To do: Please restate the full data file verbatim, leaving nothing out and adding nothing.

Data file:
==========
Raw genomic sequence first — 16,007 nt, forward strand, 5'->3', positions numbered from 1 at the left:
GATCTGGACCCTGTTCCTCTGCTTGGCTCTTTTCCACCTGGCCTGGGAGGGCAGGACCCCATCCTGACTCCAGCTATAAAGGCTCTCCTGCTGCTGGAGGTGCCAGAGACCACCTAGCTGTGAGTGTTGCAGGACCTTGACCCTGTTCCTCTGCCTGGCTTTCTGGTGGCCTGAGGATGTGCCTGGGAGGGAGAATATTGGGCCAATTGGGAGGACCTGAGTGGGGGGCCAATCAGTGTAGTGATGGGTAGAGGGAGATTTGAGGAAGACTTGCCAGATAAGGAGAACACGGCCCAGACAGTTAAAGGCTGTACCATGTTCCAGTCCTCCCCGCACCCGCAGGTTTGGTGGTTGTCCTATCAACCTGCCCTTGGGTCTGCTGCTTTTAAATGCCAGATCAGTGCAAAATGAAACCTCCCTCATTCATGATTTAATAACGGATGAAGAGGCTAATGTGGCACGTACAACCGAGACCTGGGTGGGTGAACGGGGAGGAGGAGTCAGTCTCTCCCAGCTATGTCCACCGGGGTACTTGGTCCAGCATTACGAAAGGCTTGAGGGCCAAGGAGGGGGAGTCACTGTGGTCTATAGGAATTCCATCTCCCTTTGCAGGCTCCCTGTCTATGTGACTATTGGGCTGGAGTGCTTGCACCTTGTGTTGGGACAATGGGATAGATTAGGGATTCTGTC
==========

Raw genomic sequence first — 16,007 nt, forward strand, 5'->3', positions numbered from 1 at the left:
GATCTGGACCCTGTTCCTCTGCTTGGCTCTTTTCCACCTGGCCTGGGAGGGCAGGACCCCATCCTGACTCCAGCTATAAAGGCTCTCCTGCTGCTGGAGGTGCCAGAGACCACCTAGCTGTGAGTGTTGCAGGACCTTGACCCTGTTCCTCTGCCTGGCTTTCTGGTGGCCTGAGGATGTGCCTGGGAGGGAGAATATTGGGCCAATTGGGAGGACCTGAGTGGGGGGCCAATCAGTGTAGTGATGGGTAGAGGGAGATTTGAGGAAGACTTGCCAGATAAGGAGAACACGGCCCAGACAGTTAAAGGCTGTACCATGTTCCAGTCCTCCCCGCACCCGCAGGTTTGGTGGTTGTCCTATCAACCTGCCCTTGGGTCTGCTGCTTTTAAATGCCAGATCAGTGCAAAATGAAACCTCCCTCATTCATGATTTAATAACGGATGAAGAGGCTAATGTGGCACGTACAACCGAGACCTGGGTGGGTGAACGGGGAGGAGGAGTCAGTCTCTCCCAGCTATGTCCACCGGGGTACTTGGTCCAGCATTACGAAAGGCTTGAGGGCCAAGGAGGGGGAGTCACTGTGGTCTATAGGAATTCCATCTCCCTTTGCAGGCTCCCTGTCTATGTGACTATTGGGCTGGAGTGCTTGCACCTTGTGTTGGGACAATGGGATAGATTAGGGATTCTGTC